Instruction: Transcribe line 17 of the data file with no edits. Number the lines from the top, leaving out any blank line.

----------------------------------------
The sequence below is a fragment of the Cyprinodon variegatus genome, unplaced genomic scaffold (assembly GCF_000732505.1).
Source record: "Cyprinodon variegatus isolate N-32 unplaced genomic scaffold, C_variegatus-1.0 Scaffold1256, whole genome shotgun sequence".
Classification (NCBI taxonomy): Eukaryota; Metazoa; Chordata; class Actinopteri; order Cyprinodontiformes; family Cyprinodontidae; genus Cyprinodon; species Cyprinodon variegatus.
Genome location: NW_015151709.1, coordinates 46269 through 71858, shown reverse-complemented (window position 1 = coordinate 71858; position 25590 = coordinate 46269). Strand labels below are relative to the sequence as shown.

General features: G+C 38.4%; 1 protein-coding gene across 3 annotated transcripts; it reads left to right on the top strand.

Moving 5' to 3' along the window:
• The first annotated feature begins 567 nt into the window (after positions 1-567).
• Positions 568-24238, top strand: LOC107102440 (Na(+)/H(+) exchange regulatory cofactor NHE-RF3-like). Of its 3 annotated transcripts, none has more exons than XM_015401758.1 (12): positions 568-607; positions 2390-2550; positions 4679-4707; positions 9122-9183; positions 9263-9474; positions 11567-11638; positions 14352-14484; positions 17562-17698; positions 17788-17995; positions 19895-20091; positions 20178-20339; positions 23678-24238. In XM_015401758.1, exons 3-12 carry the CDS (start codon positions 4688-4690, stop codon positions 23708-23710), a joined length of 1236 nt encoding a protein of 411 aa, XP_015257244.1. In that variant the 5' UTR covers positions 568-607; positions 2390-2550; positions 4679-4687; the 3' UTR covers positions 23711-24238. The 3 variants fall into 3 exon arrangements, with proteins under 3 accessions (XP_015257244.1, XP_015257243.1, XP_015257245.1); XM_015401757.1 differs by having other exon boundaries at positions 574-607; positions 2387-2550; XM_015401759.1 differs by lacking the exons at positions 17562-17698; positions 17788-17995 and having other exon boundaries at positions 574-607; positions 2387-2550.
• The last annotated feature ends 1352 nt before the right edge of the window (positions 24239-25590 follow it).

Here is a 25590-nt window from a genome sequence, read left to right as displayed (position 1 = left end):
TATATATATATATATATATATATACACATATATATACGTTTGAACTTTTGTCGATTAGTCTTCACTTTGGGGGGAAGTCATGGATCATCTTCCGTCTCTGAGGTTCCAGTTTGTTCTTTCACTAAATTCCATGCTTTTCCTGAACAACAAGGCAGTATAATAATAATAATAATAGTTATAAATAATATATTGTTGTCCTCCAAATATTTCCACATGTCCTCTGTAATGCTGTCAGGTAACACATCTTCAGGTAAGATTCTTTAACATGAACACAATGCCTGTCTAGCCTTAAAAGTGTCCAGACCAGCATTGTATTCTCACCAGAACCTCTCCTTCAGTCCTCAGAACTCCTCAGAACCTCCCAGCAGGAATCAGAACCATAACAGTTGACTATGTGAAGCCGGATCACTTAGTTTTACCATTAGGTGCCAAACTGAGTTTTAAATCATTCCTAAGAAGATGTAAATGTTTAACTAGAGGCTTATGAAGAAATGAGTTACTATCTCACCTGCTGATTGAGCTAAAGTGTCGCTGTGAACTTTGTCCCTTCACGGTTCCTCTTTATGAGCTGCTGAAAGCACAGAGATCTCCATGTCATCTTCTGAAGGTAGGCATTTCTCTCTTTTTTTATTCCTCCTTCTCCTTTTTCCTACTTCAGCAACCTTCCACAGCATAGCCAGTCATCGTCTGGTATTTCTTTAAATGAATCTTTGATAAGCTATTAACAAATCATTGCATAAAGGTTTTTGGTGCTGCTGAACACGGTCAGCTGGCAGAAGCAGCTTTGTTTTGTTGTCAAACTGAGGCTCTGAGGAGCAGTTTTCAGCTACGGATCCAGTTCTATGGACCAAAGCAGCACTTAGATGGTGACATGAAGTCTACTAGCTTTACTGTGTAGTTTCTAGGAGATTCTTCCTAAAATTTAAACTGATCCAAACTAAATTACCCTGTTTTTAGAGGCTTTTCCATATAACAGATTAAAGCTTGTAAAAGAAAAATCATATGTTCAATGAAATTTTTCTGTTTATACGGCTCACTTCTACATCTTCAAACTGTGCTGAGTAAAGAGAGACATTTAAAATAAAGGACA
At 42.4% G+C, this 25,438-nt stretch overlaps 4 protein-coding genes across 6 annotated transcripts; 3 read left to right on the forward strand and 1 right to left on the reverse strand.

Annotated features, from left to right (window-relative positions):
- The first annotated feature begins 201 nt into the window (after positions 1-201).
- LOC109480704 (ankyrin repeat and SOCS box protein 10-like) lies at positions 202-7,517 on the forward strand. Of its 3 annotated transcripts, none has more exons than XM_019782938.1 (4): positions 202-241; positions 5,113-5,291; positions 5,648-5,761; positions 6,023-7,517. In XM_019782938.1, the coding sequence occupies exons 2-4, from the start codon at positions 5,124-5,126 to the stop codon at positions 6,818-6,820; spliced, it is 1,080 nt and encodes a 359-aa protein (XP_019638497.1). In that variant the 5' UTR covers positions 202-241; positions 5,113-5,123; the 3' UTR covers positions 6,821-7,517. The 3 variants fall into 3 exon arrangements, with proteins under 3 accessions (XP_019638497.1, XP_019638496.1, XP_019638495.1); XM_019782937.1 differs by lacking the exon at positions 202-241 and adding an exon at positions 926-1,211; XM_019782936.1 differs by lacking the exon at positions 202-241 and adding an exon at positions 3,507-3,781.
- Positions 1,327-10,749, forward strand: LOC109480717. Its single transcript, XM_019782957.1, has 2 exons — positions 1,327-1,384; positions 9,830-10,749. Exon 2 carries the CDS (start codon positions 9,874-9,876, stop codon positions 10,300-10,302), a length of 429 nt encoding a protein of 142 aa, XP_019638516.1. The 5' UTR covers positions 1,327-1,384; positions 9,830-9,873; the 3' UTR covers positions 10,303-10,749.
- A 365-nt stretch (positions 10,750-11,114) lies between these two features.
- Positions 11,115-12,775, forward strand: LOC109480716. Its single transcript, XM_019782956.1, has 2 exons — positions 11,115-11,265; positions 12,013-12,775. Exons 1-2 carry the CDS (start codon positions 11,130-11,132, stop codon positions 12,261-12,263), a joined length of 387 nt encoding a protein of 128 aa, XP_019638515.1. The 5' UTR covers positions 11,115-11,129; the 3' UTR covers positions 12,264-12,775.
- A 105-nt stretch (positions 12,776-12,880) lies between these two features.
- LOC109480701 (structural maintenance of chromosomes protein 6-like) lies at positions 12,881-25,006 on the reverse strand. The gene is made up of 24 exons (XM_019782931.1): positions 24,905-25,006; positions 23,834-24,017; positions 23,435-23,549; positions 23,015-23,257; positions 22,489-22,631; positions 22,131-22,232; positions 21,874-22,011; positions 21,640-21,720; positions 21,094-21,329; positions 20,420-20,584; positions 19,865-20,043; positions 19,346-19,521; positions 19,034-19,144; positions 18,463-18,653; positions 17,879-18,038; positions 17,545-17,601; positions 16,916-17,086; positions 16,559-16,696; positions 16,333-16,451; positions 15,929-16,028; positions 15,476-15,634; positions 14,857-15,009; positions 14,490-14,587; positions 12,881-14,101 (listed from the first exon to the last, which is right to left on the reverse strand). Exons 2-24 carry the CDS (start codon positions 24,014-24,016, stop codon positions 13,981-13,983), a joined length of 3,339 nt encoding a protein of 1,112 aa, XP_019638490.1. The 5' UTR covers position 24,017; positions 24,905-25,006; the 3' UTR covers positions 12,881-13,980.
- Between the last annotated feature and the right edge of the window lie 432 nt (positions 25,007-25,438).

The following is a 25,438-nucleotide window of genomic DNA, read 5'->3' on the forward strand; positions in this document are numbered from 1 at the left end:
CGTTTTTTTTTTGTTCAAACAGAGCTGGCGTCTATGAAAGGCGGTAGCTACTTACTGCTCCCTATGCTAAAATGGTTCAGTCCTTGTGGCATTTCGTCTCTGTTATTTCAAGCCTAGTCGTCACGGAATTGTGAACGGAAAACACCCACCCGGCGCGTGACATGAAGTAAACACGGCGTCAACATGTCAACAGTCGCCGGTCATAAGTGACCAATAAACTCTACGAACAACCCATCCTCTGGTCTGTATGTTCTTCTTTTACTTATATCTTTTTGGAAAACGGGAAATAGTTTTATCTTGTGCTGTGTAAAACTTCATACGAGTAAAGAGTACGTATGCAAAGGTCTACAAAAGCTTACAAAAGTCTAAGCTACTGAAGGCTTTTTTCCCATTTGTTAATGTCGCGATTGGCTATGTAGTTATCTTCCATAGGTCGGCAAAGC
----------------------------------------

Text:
- A 365-nt stretch (positions 10,750-11,114) lies between these two features.